A Moment Of Silence, Please

I note with real sorrow the passing of Ray Dolby, who gave my generation of recording engineers a priceless gift: quiet recordings on analog tape. That may not sound like much, but let me tell you, friends — it was.

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2 Comments

  1. Porter says

    When I was young, my iPod playlist was contrived by lunging for the cassette’s play/record keys whenever a coveted song would happen by the radio. It took many hours of predatory stillness to collect my quarry. I usually recorded these with Dolby, but found I never liked the high frequency attenuation at playback.

    I wonder how many others at the time demanded a Dolby-capable deck…and never used it.

    Posted September 13, 2013 at 2:26 pm | Permalink
  2. Malcolm says

    I always loathed cassettes for their inconsistency and unreliability. On several occasions I had remix sessions that turned out to be unnecessary once we got back into the studio and realized that the only problem was that the artist or producer had simply been given a dodgy cassette of the original mix.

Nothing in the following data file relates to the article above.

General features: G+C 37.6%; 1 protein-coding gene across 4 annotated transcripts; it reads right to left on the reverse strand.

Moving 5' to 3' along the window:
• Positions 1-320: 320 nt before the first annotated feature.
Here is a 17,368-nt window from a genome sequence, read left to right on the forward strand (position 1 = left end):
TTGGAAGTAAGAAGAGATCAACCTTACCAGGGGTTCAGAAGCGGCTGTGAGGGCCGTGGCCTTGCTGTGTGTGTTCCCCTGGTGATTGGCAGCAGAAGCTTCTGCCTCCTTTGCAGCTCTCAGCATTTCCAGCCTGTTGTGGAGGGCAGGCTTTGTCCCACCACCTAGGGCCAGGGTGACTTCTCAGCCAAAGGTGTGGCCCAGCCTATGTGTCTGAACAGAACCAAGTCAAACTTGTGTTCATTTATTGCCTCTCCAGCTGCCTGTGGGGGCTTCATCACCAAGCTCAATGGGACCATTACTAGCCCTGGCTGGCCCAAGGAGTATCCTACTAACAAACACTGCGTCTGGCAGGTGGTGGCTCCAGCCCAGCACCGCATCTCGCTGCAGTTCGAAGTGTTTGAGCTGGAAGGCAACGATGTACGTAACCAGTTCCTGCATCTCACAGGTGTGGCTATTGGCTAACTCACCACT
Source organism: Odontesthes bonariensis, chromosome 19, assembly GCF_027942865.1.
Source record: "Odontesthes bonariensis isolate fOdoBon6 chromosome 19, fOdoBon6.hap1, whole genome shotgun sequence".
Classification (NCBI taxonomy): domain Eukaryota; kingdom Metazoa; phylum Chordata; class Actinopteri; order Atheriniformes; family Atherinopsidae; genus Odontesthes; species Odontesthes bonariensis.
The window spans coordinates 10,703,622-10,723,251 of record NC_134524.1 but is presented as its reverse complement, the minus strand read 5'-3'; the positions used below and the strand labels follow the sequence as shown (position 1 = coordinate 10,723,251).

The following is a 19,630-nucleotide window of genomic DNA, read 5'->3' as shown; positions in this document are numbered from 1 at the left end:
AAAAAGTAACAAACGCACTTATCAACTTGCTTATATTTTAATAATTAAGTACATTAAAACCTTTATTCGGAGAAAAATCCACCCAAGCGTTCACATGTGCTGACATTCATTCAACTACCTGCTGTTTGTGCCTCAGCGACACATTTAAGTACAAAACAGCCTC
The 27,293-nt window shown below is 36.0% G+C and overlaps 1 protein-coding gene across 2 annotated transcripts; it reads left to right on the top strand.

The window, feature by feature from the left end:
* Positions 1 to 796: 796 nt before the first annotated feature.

For professional tape machines, however, a well-calibrated Dolby rack gave excellent results, and the second-generation Dolby SR was even better. For recording engineers who hated hiss as much as I did (especially those who had to work on high-dynamic-range material such as classical music and jazz), it was a godsend.

    It wasn’t until rather later on, once the tape manufacturers began bringing out formulations that could work reliably at much higher fluxivities, that we began to stop using Dolby noise reduction. But for 15 IPS at 250 nw/m, it was a real blessing.

    Of course, once open-reel digital machines, and then Pro Tools, came along, they rendered the whole thing moot.

    Posted September 13, 2013 at 3:23 pm | Permalink